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Last summer, when I turned 25, I reflected on being a quarter of a century old – what has changed and stayed the same in my life. The answer was: a lot has changed. I live far from the city I grew up in and it’s been years since I’ve visited. I am married. I have worked in my current job longer than it took me to study my bachelor’s degree. And after coming to myself as an adult during the pandemic, I feel a sense of the heaviness of life that I didn’t have before.
But although I’ve gotten older and my life has changed in many ways, my hobbies as a whole haven’t changed. Fandom in particular is still a big part of my life – something I didn’t expect.
One of my early memories is of my parents watching The Lord of the Rings: The Return of the King DVD at home. I can’t remember a time when I wasn’t at least familiar with Tolkien’s work. We moved from my hometown when I was young and I found solace in reading The Hobbit – hoping that, like Bilbo, I might adapt to a new and strange environment. As I said goodbye to old friends and met new ones, the fictional characters and worlds I found in shows like Lord of the Rings, Sherlock Holmes and Discworld offered a sense of familiarity.
I’m not a teenager anymore. I understand myself better than I did when I was young, and I’ve found ways to deal with insecurity that I didn’t know then. However, fan base is still a strong part of my life. I spend my free time listening to Tolkien podcasts and reading books or articles that analyze his work. My husband indulges me in re-watching Star Trek even though he has little interest in it. And one of my most anticipated parts of 2023 is the continuation of the story of Aziraphale and Crowley in Season 2 of Good Omens.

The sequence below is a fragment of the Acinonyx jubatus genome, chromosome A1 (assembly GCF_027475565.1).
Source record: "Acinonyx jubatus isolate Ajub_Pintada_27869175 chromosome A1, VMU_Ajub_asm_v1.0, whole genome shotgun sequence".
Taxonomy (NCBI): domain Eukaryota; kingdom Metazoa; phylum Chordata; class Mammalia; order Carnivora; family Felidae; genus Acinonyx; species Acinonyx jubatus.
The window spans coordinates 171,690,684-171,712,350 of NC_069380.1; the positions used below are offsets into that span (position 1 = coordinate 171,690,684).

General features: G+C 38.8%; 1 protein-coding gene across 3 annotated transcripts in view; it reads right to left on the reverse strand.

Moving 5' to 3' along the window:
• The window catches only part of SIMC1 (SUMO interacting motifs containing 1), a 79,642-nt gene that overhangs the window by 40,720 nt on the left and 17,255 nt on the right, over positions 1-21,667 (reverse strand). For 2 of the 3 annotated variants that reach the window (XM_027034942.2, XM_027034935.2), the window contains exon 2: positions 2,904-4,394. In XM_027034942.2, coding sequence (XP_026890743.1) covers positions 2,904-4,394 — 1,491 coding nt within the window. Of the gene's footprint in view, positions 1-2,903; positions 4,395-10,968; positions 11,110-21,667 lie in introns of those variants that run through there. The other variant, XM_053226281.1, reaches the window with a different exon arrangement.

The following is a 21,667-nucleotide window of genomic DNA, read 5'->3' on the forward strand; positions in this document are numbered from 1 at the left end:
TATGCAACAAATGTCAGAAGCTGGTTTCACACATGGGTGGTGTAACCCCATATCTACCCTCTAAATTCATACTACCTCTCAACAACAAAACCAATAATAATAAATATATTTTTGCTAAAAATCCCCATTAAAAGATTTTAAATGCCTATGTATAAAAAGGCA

Sometimes I’ve caught myself feeling guilty about it, like thinking about fictional worlds is somehow frivolous or selfish. Was there something immature about me that I hadn’t outgrown when many of my friends had (or at least seemed to)? Then I found a paper that addressed similar issues.
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This Is Not A Book About Benedict Cumberbatch explores author Tabitha Carvan’s realization as a new parent that as people age, they are often expected to give up interests that are considered “silly” or “unimportant.” As a teenager, she loved boy bands. But she felt that part of growing up involved discarding interests that served no purpose or helping others in any way.
Until, decades later, she developed a new passion: this time for British actor Benedict Cumberbatch. At first she was ashamed of it. Watching BBC Sherlock and Marvel movies served no greater purpose. It just made her happy, and she wasn’t even sure why.
As adults, we are often pressured to find a hobby that will benefit others in some way. Learning to knit or code, for example, produces something that others can use. But, as Carvan writes, hobbies that do little but bring happiness still create something valuable—happiness.
Although our interests differ – I was more of a Martin Freeman fan than a Benedict Cumberbatch fan when I watched BBC Sherlock – her memoir shaped the way I looked at hobbies I used to think were silly. Sure, listening to my Tolkien podcasts doesn’t bring anything useful to others or a transferable work skill (unless trying to understand the Silmarillion is a skill), but they bring me joy and comfort when life is tough. And I think that’s something that everyone deserves.
In a way, it’s like a geekier version of the line from Mary Oliver’s “Wild Geese”: “You don’t have to walk a hundred miles on your knees across the desert to repent. You just have to let the soft animal of your body love what it loves.”
Whether it’s re-reading old favorites, making art for art’s sake, or just appreciating moments for what they are, I hope we all find time for simple pleasures. They are among the best parts of life.